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Air building up in your mouth: where does it go if you tape your mouth shut?
RE: Air building up in your mouth: where does it go if you tape your mouth shut?
I've been looking into this issue, and I want to share some updates on it.  

I looked up past threads on this issue and the wiki on this, and the general idea is that if you adhere the tongue to the upper mouth (interior roof) behind the upper teeth, causing a seal, it would block any air to get into the mouth.  Since, that is the path of air entry.

The trick is getting in  the habit of keep the tongue up there.  So, even when not sleeping, keeping the tongue in that spot will make a habit of it.  Also, when trying to fall asleep to be mindful to keep the tongue there.  

This actually worked for me (so far, crossing my fingers it's consistent), and it seems like as long as you are constantly mindful in keeping the tongue there throughout the night, I don't believe air will get into the mouth.  The tongue is cutting off the air passage to the mouth.  I think why the air gets trapped inside the mouth is, the tongue breaks this seal every so often and air gets in there.  And more air pressure that builds up, it causes chipmunk cheeks, etc.  

Like the poster above said, you should be able to push that air back, but should seal the mouth from air with the tongue after.  

I incorrectly thought that the air actually comes through from the side of the tongue through the cheeks area, but that seems to be false.  Based on how this works, that's not possible.  

So, tape really doesn't work for me.  Tape is necessary if you tend to open the mouth, but I don't.  The pressure from the trapped air inside the mouth sometimes force the lips open to let air out.  In order to prevent this, the tongue method seems to be the well known trick that works.

Now I can get some REM sleep.   Bed
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RE: Air building up in your mouth: where does it go if you tape your mouth shut?
Thank, all.  This was a very useful thread.

I am working hard to learn the tongue seal.  I am getting better with it but it does disappear at many points during sleep.  For now, I'm accepting the necessity of tape (to keep the system's pressure by minimizing leaks) and seeing if I can get accustomed to the blowfish cheeks.   I think that these events are waking me up less and less, although it's hard to be sure.   I am getting more comfortable with just opening up a bit at the back of the throat and letting the air that has built up in my mouth exit at the back.  It goes somewhere and, surprisingly, it doesn't always go into the GI tract.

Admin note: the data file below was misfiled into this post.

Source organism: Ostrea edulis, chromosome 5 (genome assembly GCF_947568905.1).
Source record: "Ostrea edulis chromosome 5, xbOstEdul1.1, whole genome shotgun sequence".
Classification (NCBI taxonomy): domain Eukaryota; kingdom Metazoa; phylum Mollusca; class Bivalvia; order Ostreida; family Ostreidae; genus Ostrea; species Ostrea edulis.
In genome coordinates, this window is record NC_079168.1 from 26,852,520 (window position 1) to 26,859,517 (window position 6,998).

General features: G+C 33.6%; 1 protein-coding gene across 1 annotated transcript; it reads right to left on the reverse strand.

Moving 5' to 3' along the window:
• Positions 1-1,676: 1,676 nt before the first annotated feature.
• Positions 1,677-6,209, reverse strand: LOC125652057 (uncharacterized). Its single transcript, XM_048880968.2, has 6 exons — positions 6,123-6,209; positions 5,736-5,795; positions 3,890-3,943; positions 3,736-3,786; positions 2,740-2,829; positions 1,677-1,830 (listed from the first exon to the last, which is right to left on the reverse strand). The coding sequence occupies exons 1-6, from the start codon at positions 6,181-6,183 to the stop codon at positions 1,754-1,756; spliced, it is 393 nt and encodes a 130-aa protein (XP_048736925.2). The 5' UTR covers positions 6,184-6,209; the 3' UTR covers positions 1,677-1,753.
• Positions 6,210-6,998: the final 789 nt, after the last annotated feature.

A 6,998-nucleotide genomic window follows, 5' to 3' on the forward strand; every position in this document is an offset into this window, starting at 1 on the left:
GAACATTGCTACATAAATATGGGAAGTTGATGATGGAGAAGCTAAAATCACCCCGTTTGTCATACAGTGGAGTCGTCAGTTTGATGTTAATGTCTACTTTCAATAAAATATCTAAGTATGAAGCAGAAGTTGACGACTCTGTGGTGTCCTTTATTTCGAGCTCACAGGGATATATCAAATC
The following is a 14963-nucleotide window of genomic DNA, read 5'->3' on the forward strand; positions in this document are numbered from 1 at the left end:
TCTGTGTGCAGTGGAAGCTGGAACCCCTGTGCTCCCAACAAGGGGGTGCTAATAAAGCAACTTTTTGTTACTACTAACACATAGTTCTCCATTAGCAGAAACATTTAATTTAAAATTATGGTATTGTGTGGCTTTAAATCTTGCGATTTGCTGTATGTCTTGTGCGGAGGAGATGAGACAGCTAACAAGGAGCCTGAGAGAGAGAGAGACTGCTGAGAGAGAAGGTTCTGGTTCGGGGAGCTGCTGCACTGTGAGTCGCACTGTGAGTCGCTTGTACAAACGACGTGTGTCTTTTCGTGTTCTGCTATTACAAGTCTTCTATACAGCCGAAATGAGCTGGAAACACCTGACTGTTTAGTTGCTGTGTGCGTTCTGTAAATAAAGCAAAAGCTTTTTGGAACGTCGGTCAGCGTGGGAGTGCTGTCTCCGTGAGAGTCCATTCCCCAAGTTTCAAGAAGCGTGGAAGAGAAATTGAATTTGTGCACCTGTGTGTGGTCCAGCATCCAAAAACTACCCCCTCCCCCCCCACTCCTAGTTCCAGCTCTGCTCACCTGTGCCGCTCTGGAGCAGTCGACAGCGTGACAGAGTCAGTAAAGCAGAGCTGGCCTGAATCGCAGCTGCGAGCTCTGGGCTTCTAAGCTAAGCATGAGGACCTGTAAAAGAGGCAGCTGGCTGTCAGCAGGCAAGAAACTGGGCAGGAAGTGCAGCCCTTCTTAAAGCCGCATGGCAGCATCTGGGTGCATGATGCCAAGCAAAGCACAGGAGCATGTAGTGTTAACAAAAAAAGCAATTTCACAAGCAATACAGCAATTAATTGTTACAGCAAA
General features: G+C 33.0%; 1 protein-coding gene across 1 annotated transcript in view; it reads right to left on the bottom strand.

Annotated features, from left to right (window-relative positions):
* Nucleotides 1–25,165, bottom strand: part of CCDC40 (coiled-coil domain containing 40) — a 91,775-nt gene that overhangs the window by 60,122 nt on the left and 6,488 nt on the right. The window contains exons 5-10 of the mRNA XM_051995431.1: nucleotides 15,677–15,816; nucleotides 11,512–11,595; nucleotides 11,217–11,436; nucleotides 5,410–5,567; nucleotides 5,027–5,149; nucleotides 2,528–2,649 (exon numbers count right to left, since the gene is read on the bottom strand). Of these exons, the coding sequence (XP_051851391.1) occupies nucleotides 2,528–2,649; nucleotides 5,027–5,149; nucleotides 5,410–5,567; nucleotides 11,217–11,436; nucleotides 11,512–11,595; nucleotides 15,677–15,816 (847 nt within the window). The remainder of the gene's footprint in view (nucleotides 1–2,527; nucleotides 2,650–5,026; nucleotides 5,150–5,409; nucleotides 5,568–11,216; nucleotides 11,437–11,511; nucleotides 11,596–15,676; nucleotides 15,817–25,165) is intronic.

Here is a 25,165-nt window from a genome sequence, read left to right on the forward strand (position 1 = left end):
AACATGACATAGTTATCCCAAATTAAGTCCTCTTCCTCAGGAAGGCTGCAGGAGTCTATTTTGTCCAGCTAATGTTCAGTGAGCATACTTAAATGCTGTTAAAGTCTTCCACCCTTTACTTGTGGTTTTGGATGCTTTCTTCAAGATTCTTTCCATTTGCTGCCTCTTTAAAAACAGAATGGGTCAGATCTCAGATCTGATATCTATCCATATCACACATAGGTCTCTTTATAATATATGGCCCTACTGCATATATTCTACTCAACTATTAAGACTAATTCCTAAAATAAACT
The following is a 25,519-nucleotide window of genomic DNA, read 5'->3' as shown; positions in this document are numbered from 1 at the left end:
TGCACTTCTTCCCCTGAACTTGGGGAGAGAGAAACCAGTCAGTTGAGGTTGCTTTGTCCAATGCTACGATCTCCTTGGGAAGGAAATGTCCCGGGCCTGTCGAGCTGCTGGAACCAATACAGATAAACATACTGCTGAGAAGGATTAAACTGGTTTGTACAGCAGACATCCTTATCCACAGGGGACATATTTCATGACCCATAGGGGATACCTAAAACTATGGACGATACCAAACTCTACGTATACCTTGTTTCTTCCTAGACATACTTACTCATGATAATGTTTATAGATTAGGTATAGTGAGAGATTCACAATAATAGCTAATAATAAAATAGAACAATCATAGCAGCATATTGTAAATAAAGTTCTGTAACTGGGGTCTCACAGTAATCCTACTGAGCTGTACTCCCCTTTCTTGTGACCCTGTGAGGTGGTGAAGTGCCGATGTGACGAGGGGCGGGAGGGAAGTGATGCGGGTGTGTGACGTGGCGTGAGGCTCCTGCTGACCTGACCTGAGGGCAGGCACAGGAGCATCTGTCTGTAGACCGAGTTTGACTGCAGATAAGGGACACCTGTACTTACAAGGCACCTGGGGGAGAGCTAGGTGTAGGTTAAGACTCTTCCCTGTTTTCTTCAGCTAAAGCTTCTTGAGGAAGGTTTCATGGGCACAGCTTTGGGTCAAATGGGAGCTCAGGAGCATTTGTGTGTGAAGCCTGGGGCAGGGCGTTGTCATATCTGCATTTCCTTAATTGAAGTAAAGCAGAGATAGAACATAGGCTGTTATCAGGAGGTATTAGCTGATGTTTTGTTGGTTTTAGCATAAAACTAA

Early in my apnea treatment,  I had no idea about the tongue lock and was waking myself up when the air built up in my mouth and fluttered out of my lips and made a phlat-phlat-phlat noise.   This was happening hundreds of times a night.  I actually put my cell phone on "record" and used that to figure out how many episodes I was having in a given night.    Dozens!  And often in bursts -- so, maybe a dozen of them separated by a couple of seconds.   Very disruptive of sleep.   I cut down on the noise problem by wearing a headband over my mouth (a trick that several folks on the Board have talked about).  I still expelled the air through my mouth but the cotton headband muffled the noise and lessened the lip flapping.  I was still leaking air, though, and that wasn't good.  Hence, the taping.   I've also modified my settings and don't have as many events as I did when I was first starting treatment.

I believe that side-sleeping lessens these the number of these  "air bubble"/chipmunk cheek/blowfish incidents, so I suspect that there's some positional issue involved in at least some of these episodes.  I wear a cervical collar but am looking for one that's a bit higher.  I sleep on my back and, even with a flat pillow and a small cervical roll, I have a feeling that I sometimes drift into a chin tuck.

I'm still thinking about that FFM, though.   I don't want to breathe though my mouth but it would be awfully nice to be able to vent the occasional bubble of air-in-the-mouth out through my lips.    And it might be nice to go to sleep without tape and a chin strap.   So many accessories!

Apnea treatment is a game of inches, right?   And a puzzle with lots of pieces -- many of them the same color.   

Much appreciation to all who share their insights.
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RE: Air building up in your mouth: where does it go if you tape your mouth shut?
Even though I am not a mouth breather, I just went to FFM straight away, since I couldn't be bothered to slowly adapt to tongue up there... Never looked back.

Well, not entirely true... once in a while I try out my dreamwear nasal mask... and each time, it is totally horrible.
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RE: Air building up in your mouth: where does it go if you tape your mouth shut?
what do you consider to be a high pressure level? Mine is set at 16 and it is a problem for me.. get big mask leaks at the higher pressures.

Resmed Airsense 11/Resmed airfit F30i mask, MyAir software, OSCAR for data analysis
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